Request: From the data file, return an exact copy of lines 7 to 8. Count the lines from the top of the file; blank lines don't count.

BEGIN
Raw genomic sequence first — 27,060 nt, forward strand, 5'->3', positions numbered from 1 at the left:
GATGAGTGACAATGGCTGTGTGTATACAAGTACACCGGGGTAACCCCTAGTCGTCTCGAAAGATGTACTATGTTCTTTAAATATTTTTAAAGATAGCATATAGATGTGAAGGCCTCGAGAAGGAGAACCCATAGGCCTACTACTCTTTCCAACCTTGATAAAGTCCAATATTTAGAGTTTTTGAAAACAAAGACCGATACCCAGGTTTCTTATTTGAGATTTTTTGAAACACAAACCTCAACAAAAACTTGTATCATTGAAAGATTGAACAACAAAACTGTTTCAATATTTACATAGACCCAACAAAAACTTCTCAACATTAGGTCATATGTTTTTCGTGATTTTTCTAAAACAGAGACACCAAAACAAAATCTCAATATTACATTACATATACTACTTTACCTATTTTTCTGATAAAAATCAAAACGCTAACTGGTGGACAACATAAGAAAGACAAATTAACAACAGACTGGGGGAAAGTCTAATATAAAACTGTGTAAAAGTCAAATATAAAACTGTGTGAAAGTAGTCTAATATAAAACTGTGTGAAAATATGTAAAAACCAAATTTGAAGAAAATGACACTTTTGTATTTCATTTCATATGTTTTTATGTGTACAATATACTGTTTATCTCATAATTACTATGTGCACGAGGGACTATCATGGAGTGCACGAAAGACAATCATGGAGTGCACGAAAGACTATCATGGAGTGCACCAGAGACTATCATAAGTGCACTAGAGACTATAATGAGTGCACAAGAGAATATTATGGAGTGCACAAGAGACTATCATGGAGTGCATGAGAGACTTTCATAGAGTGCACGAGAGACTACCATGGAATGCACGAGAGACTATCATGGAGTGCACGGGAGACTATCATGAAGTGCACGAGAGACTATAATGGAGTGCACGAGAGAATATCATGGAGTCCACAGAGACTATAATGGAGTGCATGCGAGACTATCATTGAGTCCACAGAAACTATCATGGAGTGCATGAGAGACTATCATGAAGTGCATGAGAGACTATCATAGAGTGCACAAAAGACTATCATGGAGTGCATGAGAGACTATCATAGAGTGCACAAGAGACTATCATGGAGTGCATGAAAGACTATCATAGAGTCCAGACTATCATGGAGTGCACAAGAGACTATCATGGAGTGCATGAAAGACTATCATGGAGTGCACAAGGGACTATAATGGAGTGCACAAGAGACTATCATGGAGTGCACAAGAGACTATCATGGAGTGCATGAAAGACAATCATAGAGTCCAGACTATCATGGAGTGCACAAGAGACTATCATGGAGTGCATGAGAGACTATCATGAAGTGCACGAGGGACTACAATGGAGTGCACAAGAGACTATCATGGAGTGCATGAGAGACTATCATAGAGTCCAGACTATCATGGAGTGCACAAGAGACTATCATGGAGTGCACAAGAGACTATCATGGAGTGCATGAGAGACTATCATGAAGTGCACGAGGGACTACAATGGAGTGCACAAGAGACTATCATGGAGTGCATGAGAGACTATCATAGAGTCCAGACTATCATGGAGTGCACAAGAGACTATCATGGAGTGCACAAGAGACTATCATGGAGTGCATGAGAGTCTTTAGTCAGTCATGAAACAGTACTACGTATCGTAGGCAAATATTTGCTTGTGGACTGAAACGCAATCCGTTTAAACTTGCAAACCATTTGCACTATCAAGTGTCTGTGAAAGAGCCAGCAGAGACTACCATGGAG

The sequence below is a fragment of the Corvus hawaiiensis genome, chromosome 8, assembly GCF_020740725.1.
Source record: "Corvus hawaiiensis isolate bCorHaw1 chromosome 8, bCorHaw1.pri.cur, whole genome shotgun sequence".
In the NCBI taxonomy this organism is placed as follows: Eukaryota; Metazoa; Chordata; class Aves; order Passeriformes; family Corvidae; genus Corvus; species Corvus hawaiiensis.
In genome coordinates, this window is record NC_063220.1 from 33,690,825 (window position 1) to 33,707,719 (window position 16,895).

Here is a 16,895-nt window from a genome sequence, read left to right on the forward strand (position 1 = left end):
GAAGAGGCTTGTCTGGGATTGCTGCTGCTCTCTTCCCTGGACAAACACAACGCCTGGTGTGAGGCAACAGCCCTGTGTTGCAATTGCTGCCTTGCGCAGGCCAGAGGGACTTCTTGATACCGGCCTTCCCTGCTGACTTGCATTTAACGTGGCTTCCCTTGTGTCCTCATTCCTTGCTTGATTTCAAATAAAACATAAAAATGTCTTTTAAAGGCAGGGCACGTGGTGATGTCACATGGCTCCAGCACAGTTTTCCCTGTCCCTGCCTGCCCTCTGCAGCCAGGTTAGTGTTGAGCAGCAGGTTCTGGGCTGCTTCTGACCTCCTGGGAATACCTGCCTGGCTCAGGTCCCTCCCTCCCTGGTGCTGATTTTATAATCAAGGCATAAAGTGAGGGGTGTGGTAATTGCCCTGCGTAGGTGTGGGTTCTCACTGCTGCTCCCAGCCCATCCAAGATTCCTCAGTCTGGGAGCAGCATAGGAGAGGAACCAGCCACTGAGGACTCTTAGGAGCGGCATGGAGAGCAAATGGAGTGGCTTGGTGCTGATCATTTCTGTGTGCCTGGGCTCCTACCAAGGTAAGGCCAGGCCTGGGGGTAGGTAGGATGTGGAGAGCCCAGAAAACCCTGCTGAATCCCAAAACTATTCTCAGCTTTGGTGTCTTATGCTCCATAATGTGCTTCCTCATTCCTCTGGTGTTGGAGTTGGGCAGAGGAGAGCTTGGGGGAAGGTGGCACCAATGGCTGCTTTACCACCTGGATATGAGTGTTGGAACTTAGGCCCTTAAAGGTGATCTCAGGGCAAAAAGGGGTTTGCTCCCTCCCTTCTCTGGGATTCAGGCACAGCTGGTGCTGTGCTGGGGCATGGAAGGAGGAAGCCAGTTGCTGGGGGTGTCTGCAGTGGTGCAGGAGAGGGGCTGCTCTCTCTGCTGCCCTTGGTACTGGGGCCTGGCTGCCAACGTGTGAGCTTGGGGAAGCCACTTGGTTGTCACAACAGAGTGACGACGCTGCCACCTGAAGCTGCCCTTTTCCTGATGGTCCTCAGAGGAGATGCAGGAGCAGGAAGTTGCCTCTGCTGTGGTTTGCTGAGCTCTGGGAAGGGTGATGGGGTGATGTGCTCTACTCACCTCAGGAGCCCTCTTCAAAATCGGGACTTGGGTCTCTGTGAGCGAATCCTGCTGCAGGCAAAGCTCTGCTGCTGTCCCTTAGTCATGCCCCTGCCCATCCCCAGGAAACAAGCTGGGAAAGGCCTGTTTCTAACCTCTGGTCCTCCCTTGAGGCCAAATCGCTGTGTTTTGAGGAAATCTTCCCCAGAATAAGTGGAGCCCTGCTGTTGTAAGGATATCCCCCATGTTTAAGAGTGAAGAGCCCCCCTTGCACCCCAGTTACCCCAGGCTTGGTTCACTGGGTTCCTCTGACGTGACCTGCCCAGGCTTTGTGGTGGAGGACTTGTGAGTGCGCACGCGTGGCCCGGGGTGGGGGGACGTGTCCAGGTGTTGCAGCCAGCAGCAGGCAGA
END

Here is a 16,895-nt window from a genome sequence, read left to right on the forward strand (position 1 = left end):
GAAGAGGCTTGTCTGGGATTGCTGCTGCTCTCTTCCCTGGACAAACACAACGCCTGGTGTGAGGCAACAGCCCTGTGTTGCAATTGCTGCCTTGCGCAGGCCAGAGGGACTTCTTGATACCGGCCTTCCCTGCTGACTTGCATTTAACGTGGCTTCCCTTGTGTCCTCATTCCTTGCTTGATTTCAAATAAAACATAAAAATGTCTTTTAAAGGCAGGGCACGTGGTGATGTCACATGGCTCCAGCACAGTTTTCCCTGTCCCTGCCTGCCCTCTGCAGCCAGGTTAGTGTTGAGCAGCAGGTTCTGGGCTGCTTCTGACCTCCTGGGAATACCTGCCTGGCTCAGGTCCCTCCCTCCCTGGTGCTGATTTTATAATCAAGGCATAAAGTGAGGGGTGTGGTAATTGCCCTGCGTAGGTGTGGGTTCTCACTGCTGCTCCCAGCCCATCCAAGATTCCTCAGTCTGGGAGCAGCATAGGAGAGGAACCAGCCACTGAGGACTCTTAGGAGCGGCATGGAGAGCAAATGGAGTGGCTTGGTGCTGATCATTTCTGTGTGCCTGGGCTCCTACCAAGGTAAGGCCAGGCCTGGGGGTAGGTAGGATGTGGAGAGCCCAGAAAACCCTGCTGAATCCCAAAACTATTCTCAGCTTTGGTGTCTTATGCTCCATAATGTGCTTCCTCATTCCTCTGGTGTTGGAGTTGGGCAGAGGAGAGCTTGGGGGAAGGTGGCACCAATGGCTGCTTTACCACCTGGATATGAGTGTTGGAACTTAGGCCCTTAAAGGTGATCTCAGGGCAAAAAGGGGTTTGCTCCCTCCCTTCTCTGGGATTCAGGCACAGCTGGTGCTGTGCTGGGGCATGGAAGGAGGAAGCCAGTTGCTGGGGGTGTCTGCAGTGGTGCAGGAGAGGGGCTGCTCTCTCTGCTGCCCTTGGTACTGGGGCCTGGCTGCCAACGTGTGAGCTTGGGGAAGCCACTTGGTTGTCACAACAGAGTGACGACGCTGCCACCTGAAGCTGCCCTTTTCCTGATGGTCCTCAGAGGAGATGCAGGAGCAGGAAGTTGCCTCTGCTGTGGTTTGCTGAGCTCTGGGAAGGGTGATGGGGTGATGTGCTCTACTCACCTCAGGAGCCCTCTTCAAAATCGGGACTTGGGTCTCTGTGAGCGAATCCTGCTGCAGGCAAAGCTCTGCTGCTGTCCCTTAGTCATGCCCCTGCCCATCCCCAGGAAACAAGCTGGGAAAGGCCTGTTTCTAACCTCTGGTCCTCCCTTGAGGCCAAATCGCTGTGTTTTGAGGAAATCTTCCCCAGAATAAGTGGAGCCCTGCTGTTGTAAGGATATCCCCCATGTTTAAGAGTGAAGAGCCCCCCTTGCACCCCAGTTACCCCAGGCTTGGTTCACTGGGTTCCTCTGACGTGACCTGCCCAGGCTTTGTGGTGGAGGACTTGTGAGTGCGCACGCGTGGCCCGGGGTGGGGGGACGTGTCCAGGTGTTGCAGCCAGCAGCAGGCAGA